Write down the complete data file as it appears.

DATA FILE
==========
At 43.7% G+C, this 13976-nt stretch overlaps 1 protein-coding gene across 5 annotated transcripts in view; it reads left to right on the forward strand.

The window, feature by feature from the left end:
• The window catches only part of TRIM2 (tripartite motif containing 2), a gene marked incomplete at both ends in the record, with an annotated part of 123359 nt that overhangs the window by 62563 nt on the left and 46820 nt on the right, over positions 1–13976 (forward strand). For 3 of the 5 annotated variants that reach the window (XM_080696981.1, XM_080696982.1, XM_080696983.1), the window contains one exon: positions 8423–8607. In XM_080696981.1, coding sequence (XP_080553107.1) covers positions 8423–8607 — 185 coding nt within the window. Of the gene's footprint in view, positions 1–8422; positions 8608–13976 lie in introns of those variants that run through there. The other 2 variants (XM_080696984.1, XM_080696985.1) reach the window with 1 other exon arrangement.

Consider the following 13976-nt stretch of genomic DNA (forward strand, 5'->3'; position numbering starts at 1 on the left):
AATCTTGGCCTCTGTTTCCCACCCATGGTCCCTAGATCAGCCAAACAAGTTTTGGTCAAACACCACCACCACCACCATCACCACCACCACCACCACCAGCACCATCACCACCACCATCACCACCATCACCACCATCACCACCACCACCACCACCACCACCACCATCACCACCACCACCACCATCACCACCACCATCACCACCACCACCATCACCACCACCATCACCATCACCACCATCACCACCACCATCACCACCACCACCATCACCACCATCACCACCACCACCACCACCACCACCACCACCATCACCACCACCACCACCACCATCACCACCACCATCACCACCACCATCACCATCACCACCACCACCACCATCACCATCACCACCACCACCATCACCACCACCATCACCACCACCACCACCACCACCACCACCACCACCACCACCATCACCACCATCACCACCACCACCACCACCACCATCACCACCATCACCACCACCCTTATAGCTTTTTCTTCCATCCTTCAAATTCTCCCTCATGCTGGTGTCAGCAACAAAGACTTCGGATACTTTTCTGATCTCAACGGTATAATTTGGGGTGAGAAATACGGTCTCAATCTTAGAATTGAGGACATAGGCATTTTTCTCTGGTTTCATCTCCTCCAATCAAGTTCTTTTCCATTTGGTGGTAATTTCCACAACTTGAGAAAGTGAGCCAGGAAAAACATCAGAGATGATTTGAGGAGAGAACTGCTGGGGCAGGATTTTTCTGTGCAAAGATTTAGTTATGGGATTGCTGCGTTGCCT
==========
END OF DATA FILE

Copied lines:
At 43.7% G+C, this 13976-nt stretch overlaps 1 protein-coding gene across 5 annotated transcripts in view; it reads left to right on the forward strand.

The window, feature by feature from the left end:
• The window catches only part of TRIM2 (tripartite motif containing 2), a gene marked incomplete at both ends in the record, with an annotated part of 123359 nt that overhangs the window by 62563 nt on the left and 46820 nt on the right, over positions 1–13976 (forward strand). For 3 of the 5 annotated variants that reach the window (XM_080696981.1, XM_080696982.1, XM_080696983.1), the window contains one exon: positions 8423–8607. In XM_080696981.1, coding sequence (XP_080553107.1) covers positions 8423–8607 — 185 coding nt within the window. Of the gene's footprint in view, positions 1–8422; positions 8608–13976 lie in introns of those variants that run through there. The other 2 variants (XM_080696984.1, XM_080696985.1) reach the window with 1 other exon arrangement.

Consider the following 13976-nt stretch of genomic DNA (forward strand, 5'->3'; position numbering starts at 1 on the left):
AATCTTGGCCTCTGTTTCCCACCCATGGTCCCTAGATCAGCCAAACAAGTTTTGGTCAAACACCACCACCACCACCATCACCACCACCACCACCACCAGCACCATCACCACCACCATCACCACCATCACCACCATCACCACCACCACCACCACCACCACCACCATCACCACCACCACCACCATCACCACCACCATCACCACCACCACCATCACCACCACCATCACCATCACCACCATCACCACCACCATCACCACCACCACCATCACCACCATCACCACCACCACCACCACCACCACCACCACCATCACCACCACCACCACCACCATCACCACCACCATCACCACCACCATCACCATCACCACCACCACCACCATCACCATCACCACCACCACCATCACCACCACCATCACCACCACCACCACCACCACCACCACCACCACCACCACCATCACCACCATCACCACCACCACCACCACCACCATCACCACCATCACCACCACCCTTATAGCTTTTTCTTCCATCCTTCAAATTCTCCCTCATGCTGGTGTCAGCAACAAAGACTTCGGATACTTTTCTGATCTCAACGGTATAATTTGGGGTGAGAAATACGGTCTCAATCTTAGAATTGAGGACATAGGCATTTTTCTCTGGTTTCATCTCCTCCAATCAAGTTCTTTTCCATTTGGTGGTAATTTCCACAACTTGAGAAAGTGAGCCAGGAAAAACATCAGAGATGATTTGAGGAGAGAACTGCTGGGGCAGGATTTTTCTGTGCAAAGATTTAGTTATGGGATTGCTGCGTTGCCT